Few things compare to lifting the cover of a brand-new magazine, ready to take in all the tidbits of beauty and wisdom inside. Four of the five senses are immediately engaged: the sound of the pages rustling as they turn, the tactile variance between glossy and matte pages and different page thicknesses, the unmistakable scent of magazine paper and the fragrance samples inevitably included, a cover-to-cover adventure of eye-catching photographs and layout. Which leads me to ask- why would print ever "die?" The answer: For fashion, at least, it won't.
In this beautifully-written article by Alison O'Neill, the speculation that magazines may "die" and be replaced by their digital issue counterparts, is examined in detail. This article was written in 2015, and at that time, users viewed over 47% of their media in a digital form and only took in 3% of their media in a print format. But, as O'Neill points out, newspapers have a disadvantage because they cannot give their printed product a "luxe" feel or project any image other than a cold, hard news publication. Fashion enthusiasts treat magazines, in O'Neill's words, the same way they treat clothes: "You buy them, collect them, throw them out, trade them, cut them up, recycle them..." Magazines provide tangible experiences that convey otherwise vague, intangible concepts- like beauty and style. But let's take this whole "tangible experience" thing even further.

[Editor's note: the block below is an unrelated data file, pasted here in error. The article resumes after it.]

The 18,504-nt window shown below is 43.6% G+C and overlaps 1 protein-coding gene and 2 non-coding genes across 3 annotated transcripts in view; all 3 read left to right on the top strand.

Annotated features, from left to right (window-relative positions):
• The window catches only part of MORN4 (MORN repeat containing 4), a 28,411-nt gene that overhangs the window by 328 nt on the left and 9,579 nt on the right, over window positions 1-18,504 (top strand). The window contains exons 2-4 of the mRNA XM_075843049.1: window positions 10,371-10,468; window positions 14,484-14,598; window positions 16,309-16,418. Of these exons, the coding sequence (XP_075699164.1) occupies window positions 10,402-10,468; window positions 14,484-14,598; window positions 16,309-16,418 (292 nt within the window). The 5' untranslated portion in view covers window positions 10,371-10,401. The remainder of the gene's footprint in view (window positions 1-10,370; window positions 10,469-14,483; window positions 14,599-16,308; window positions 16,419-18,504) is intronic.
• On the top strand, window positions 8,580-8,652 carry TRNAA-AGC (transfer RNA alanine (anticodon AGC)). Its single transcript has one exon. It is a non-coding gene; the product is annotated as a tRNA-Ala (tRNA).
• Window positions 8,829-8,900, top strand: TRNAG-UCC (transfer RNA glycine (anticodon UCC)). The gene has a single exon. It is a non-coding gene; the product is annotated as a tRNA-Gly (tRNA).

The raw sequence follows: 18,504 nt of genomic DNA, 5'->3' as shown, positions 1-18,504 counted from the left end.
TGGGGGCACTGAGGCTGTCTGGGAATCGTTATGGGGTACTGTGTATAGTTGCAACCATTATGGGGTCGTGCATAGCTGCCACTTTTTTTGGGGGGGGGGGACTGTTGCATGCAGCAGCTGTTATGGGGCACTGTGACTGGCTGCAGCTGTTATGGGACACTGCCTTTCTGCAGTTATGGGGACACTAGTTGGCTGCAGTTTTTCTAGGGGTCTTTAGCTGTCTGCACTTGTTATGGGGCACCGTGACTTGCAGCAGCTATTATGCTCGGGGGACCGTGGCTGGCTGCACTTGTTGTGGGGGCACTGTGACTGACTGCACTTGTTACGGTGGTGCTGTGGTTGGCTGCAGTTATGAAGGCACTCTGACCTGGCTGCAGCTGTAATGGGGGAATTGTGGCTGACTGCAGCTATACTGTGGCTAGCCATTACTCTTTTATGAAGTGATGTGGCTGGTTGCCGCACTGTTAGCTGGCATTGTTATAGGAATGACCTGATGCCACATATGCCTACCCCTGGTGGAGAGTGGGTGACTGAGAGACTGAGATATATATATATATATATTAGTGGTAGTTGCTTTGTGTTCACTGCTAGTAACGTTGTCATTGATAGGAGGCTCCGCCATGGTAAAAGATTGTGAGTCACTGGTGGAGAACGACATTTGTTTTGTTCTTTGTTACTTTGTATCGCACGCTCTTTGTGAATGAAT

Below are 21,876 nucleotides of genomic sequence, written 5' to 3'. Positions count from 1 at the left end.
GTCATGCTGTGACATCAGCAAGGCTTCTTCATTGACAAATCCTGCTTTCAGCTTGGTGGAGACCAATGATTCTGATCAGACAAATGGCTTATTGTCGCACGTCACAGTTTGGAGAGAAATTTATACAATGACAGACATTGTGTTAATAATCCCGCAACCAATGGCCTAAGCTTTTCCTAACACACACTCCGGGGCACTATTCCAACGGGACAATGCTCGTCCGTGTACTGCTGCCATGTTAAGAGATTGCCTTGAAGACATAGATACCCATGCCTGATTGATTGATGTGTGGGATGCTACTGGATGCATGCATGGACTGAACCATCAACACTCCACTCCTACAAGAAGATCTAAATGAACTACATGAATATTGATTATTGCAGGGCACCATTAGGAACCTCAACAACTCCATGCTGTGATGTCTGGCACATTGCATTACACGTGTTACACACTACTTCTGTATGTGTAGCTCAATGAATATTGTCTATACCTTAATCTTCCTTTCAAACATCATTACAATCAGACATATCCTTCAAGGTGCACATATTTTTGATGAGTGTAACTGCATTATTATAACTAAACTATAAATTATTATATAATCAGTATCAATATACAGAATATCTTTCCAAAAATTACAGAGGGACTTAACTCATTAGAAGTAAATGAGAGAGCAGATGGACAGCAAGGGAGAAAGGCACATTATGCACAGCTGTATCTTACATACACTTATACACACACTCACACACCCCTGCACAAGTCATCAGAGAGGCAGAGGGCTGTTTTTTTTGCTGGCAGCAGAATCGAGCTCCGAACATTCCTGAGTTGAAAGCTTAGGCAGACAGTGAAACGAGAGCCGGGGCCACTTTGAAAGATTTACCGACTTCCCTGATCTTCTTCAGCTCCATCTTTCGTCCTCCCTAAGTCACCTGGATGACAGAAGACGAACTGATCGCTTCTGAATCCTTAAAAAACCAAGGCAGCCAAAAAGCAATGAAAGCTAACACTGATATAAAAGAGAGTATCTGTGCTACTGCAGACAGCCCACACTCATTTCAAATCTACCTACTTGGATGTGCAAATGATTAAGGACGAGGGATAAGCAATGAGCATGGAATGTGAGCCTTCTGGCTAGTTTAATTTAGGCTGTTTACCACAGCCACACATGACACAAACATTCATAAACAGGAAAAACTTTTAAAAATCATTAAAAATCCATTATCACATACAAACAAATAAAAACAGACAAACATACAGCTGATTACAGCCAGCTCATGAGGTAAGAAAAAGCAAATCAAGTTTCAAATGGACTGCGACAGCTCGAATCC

The Power of Working with Your Hands: Kinesthetic Learning
Aside from the very obvious fact that hairstylists, makeup artists, and other professionals in my industry perform regular work that requires the use of our hands, hands-on workshops and activities that allow us to manipulate physical media are things from which we can all truly benefit- whether you're beauty-obsessed or not.
This is something I witnessed firsthand as an educator, watching the lightbulb go off during a hands-on activity, and as a student of numerous workshops (photos from which can be seen below). No matter your role in life, many things begin with a blank sheet of paper. After all, where do I begin creating a face of makeup for a styled photoshoot but a printed face/color chart?
I've taken a minute to introduce some individuals and moments that convey, to me, the importance of tangible art and working with one's hands. After reading, let me know who inspires you to indulge in hands-on, physical media.
(Left): Collage art created by inspiring mixed-media artist, Karen Fisher. Karen's philosophy and style involve multiple deconstructed layers of imagery coming together to form a whole. See more of her work on her Instagram @karenfisherart and her website, www.karenfisherart.com.
(Right): Eric Fisher with one of my all-time favorite haircare brands, Aquage, on stage at a workshop.
(Below): Students mixing pigment during a hands-on color theory activity.
(Left): Jay Wesley Olson of the BeSpoke Salon, AZ, educating at a balayage workshop. Such a creative, inspiring individual with an equally inspiring space!
(Above & Right): Yours truly, Anatomy in Clay class, taken with my partner-in-crime, Richard Krammes.